So, what does the term ‘constraints’ mean in web design?
By definition, this term refers to the restrictions placed on the number of user actions allowed which results in reduction of the chances of operator error while also increasing the usability of the design.
If one must understand constraints, in terms of web design, it’s important to comprehend both psychological as well as physical constraints too.
#1: Physical Constraints
This aspect of constraints deals with restricting the user from performing action on a particular object, whether they can be defined as virtual or actual. Usually there are three types of physical constraints used, and they are axes, barrier and paths.
Paths restrict users from performing linear or curvilinear actions (such as the iTunes volume bar) while axes allow users to perform rotary action (such as the Illustrator CS6). Barriers, on the other hand, either deflect, prevent or slow down certain user actions that are detrimental to the overall experience with a common example being a dialog box that ask “Are you sure you want to continue?” which you will find on e-commerce interfaces.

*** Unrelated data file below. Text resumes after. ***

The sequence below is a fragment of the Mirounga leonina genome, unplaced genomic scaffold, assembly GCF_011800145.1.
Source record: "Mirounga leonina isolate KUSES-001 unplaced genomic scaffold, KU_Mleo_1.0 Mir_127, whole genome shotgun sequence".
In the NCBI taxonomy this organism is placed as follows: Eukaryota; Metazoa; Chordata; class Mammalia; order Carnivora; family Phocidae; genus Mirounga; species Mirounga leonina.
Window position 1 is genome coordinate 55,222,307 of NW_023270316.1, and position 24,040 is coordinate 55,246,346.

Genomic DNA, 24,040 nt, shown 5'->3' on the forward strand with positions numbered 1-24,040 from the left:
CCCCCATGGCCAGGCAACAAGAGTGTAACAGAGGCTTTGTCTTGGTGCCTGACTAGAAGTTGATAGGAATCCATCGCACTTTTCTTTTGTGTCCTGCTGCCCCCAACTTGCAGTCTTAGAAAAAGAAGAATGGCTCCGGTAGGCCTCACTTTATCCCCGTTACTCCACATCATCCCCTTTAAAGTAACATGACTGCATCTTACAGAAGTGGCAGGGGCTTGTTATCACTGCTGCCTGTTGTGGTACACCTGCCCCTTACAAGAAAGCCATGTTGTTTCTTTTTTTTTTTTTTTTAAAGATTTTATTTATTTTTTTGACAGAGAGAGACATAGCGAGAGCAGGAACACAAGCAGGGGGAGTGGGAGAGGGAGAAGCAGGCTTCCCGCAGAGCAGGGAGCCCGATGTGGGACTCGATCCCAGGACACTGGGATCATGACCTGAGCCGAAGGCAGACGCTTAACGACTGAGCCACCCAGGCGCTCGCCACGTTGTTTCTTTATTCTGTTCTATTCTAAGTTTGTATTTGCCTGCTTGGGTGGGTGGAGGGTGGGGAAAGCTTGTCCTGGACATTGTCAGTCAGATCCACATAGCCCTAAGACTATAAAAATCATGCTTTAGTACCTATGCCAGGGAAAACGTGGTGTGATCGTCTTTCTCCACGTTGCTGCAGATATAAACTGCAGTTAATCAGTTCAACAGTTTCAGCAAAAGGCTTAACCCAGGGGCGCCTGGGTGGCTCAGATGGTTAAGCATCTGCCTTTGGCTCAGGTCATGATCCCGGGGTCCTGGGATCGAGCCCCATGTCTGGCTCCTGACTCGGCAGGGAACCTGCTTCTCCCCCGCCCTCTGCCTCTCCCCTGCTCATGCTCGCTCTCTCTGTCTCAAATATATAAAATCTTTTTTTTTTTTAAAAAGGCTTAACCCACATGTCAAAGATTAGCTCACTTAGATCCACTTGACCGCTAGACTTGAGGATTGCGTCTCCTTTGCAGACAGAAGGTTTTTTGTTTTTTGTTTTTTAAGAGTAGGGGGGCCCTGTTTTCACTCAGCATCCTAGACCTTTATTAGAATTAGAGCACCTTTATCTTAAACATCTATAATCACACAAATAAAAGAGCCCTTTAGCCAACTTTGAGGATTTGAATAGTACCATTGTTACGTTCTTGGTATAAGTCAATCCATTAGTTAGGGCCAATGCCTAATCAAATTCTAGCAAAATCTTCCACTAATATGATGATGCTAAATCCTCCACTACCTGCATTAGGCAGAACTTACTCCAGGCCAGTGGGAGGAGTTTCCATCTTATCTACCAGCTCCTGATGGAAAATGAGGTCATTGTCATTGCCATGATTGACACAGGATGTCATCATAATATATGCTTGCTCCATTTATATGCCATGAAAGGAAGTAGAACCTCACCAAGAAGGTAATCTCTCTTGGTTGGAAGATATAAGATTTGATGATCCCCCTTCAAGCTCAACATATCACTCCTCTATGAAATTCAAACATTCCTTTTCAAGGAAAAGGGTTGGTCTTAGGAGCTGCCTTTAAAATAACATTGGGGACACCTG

#2: Psychological Constraints
This type of constraint limits user actions by taking advantage of how users view and understand the environment. Symbols, conventions and mapping are three methods by which psychological constraints are applied.
Symbols use text, sounds and icons which categorize, clarify and caution users about certain actions, with an error sound made by the PC when an incorrect entry is made being an excellent example.
Conventions create restrictions based on previously learned exercises and customs and the use of both a red and green button can clue the user as to what purpose each of these buttons serve.
Finally, mapping is able to manage user behavior by creating a relationship between two elements of a design. One example of this is the placement of radio buttons next to choices that a customer has to make.